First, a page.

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Access Workflow Web Service from VBScript

Created: 17 Sep 2012 • Updated: 27 Sep 2012
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masonje's picture
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Workflow can be the most powerful (and frustrating) tool in your war chest of tools to manage your environment.  Setting up automated jobs, web forms and other workflows is cool and all.  But just imagine what you would do for image automation (and anything else you can cook up in that twisted mind of yours) if you could run a script and have a symphony of actions take place.  Automating your deploys with almost magical results and in the process making you look like a genius to your boss, co-workers and your users.  Interested?  Here is how it works.

Most web services allow you to do an HTTP GET (encode all your variables in the URL) to call the web service, but when you deploy a Workflow, they don't enable that option by default.  You have to use SOAP Post actions (send up an XML file) to access the service or modify the web.config in the project to enable HTTP GET.  

Setting this set up in your inputs and outputs in your workflow is easy.  First things first, create your WF project.  To set up a web service, just create a "Decision Only" project.  There you will set up all your normal WF objects and decision making as you always do.  Sure calling a web service is cool and all, but what’s almost as important is input and output.  You pass up the computer name, PC GUID, or other data, and it gives you feedback based on that data as well as kicking off tasks and such (if that’s what you need).  To set up that input/output, go to the model your web call will access (most likely your Primary Model).  If you want to make additional publick web service actions, go to your other model in the Project view, right click and "Set Model as Invocation Target".



Now that you have your WF completed including input/output of your web service, time to figure out what the service will need to run. Go to the URL of your deployed service and click the service part you want to call.  All the information shown there will be what you will need to set up the script so it can do its thing.

The top non-xml part will be your post header, and the bottom part will be the XML string you will construct in the script.  I'll provide a full example attached to this article.  But, first things first. Build your XML string. Copy and paste the XML into your editor of choice (I like Scite), and set up your variables and all the other information into a scrip friendly format like so:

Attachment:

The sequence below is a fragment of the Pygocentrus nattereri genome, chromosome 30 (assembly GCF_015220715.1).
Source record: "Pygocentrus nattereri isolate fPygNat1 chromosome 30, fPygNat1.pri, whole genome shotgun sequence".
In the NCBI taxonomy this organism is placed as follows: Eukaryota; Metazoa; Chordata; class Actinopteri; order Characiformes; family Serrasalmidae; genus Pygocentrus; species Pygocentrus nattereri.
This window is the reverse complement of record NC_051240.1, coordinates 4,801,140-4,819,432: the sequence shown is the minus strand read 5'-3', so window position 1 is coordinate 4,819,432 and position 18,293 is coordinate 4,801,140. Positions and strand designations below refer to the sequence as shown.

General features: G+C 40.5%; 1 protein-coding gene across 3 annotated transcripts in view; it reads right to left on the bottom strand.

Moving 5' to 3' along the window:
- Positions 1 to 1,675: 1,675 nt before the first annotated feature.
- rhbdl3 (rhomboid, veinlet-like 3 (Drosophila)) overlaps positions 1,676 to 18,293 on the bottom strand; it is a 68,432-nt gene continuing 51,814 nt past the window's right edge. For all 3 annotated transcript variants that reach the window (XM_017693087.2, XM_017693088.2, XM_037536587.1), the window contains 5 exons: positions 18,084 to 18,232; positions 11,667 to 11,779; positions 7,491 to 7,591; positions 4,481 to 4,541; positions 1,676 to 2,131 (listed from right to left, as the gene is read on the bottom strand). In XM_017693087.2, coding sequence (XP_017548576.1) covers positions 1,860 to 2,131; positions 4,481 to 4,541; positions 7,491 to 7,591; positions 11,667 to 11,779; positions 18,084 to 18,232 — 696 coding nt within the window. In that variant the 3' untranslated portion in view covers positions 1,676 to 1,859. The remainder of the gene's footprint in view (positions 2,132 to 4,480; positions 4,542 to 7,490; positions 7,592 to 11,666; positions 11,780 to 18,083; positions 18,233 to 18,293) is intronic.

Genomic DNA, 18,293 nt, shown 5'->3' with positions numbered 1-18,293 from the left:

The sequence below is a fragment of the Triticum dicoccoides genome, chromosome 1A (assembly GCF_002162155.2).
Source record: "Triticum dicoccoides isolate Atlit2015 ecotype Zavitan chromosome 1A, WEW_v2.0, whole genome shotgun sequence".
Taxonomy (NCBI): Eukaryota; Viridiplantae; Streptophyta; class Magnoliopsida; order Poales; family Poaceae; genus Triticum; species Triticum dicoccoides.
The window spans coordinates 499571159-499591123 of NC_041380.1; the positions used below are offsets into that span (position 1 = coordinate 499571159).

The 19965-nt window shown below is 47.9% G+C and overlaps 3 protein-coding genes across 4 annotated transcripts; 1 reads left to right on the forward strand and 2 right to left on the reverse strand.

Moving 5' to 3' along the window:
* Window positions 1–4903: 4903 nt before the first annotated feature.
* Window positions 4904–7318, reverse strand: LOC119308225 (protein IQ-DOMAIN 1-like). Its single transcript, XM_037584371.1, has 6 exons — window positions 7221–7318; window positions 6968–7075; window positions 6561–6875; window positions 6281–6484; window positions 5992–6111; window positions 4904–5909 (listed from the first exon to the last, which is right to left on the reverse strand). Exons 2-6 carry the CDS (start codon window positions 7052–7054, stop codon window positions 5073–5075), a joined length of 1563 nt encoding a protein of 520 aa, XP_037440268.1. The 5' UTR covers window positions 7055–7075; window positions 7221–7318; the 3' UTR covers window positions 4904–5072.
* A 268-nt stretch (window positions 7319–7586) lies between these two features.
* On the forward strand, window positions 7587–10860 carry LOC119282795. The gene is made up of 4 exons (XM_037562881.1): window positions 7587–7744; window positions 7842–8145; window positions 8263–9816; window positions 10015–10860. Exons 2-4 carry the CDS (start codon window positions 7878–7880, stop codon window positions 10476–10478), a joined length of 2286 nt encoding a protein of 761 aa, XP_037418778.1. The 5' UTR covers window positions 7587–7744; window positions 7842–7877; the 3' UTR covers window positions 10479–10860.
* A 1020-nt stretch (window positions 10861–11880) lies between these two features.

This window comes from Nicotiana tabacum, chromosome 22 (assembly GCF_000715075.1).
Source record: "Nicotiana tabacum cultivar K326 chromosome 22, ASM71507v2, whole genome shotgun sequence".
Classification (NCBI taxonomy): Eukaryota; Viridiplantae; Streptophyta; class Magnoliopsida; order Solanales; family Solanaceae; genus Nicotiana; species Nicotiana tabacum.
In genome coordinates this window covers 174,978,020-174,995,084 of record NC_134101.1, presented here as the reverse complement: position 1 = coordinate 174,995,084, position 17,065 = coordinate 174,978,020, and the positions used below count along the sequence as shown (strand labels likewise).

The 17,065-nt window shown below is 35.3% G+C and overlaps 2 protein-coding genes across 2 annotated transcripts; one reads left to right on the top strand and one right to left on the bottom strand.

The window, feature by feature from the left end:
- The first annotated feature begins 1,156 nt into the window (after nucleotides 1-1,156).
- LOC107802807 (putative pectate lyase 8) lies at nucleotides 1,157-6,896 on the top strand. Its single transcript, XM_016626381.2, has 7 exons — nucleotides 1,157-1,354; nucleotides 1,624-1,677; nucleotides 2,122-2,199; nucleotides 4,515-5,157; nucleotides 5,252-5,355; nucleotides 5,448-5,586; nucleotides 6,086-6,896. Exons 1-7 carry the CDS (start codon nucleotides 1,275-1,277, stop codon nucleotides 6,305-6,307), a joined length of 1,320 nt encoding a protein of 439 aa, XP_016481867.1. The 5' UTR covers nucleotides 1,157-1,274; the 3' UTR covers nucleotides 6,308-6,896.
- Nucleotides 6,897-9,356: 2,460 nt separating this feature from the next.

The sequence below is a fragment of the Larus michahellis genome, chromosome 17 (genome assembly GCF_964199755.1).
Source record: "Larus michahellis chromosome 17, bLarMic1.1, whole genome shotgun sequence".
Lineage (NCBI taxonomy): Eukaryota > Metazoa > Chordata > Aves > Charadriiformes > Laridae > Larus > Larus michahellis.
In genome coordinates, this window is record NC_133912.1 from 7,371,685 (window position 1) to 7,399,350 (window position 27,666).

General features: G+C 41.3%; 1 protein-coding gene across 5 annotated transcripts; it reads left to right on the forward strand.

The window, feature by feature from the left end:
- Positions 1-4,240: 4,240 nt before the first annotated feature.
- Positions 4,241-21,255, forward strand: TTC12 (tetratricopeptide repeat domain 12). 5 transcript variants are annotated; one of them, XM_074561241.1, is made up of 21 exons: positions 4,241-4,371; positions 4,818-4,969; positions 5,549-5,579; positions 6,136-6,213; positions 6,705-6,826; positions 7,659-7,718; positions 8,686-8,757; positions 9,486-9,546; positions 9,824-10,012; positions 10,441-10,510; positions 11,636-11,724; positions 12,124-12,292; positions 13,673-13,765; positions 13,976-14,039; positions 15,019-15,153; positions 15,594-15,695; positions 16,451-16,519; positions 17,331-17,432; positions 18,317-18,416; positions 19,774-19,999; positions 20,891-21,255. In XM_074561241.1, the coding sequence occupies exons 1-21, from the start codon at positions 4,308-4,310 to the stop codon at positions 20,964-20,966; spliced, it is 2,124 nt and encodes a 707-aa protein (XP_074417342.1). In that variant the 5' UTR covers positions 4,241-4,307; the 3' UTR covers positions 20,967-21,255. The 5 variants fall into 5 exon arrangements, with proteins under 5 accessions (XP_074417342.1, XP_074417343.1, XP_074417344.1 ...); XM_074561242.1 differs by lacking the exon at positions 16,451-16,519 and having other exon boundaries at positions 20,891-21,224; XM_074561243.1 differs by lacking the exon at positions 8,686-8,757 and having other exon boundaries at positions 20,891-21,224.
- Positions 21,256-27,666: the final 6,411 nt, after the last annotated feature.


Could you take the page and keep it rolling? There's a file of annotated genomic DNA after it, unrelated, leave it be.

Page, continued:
I hit a different snag with this process and my work around might be a little cheating... but it works.  I know there are methods of converting special non-xml friendly string into acceptible ones that SHOULD translate over properly... but IIS/WF for some reason wasn't catching one < or > properly... I I just put it in CData tags. 8-)


Note the use of "chr(34)".  Better use in my mind instead of quad quotes to create a single quote in your string.  Obviously you would build this string after you set up all those variables.  But see how it matches to what is expected in the SOAP definition above?

When your script is ready to send off the post, you call the post function (full example in attachment):

Again, see how the header setup matches the SOAP definition above?  Well, short of the "Man" part, but that’s required. 

If you don't define any output in your WF, you will get a string return of "".  I always like to define at least one return so I know it did its job. Even if it’s some static return.  The return will come back as an XML string and you can manipulate and read it like anything else using XMLDOM.  At the very least, set up something so you know you got an exception or something like this:

...That’s the minimum in my book.

Now to HTTP GET.  To enable this option Go to Resources tab in project and edit web.config file. Right above </system.web> near end of file add this:

<add name="HttpGet"/>
<add name="HttpPost"/>
Once you do this and deploy it, you will see the GET option enabled:
Then you can call the service in this format:
To set up your URL String, its actually a bit simpler to use (as seen in the attach example):
...And again, the HTTPGet method is in the example, but you get the idea.  I would also strongly encourage you to use this URLEncodeVar function in the GET example for encoding your variables in the XML Post example as well.  In the code had lying around I didn't have a need for it there, but in this logging example it was necessary.

Well, that’s kinda the gist of it.  Take a look at the example and for more detail and don't hesitate to post questions.  And just to cite my work, many thanks to Nick Abt and David Parks for doing a lot of this leg work.  I'm just using it like crazy and found a few things I like to do, and don't like to do when I'm using this method and wanted to share with my WF Peeps!

Do me a flavor and thumbs up if you like!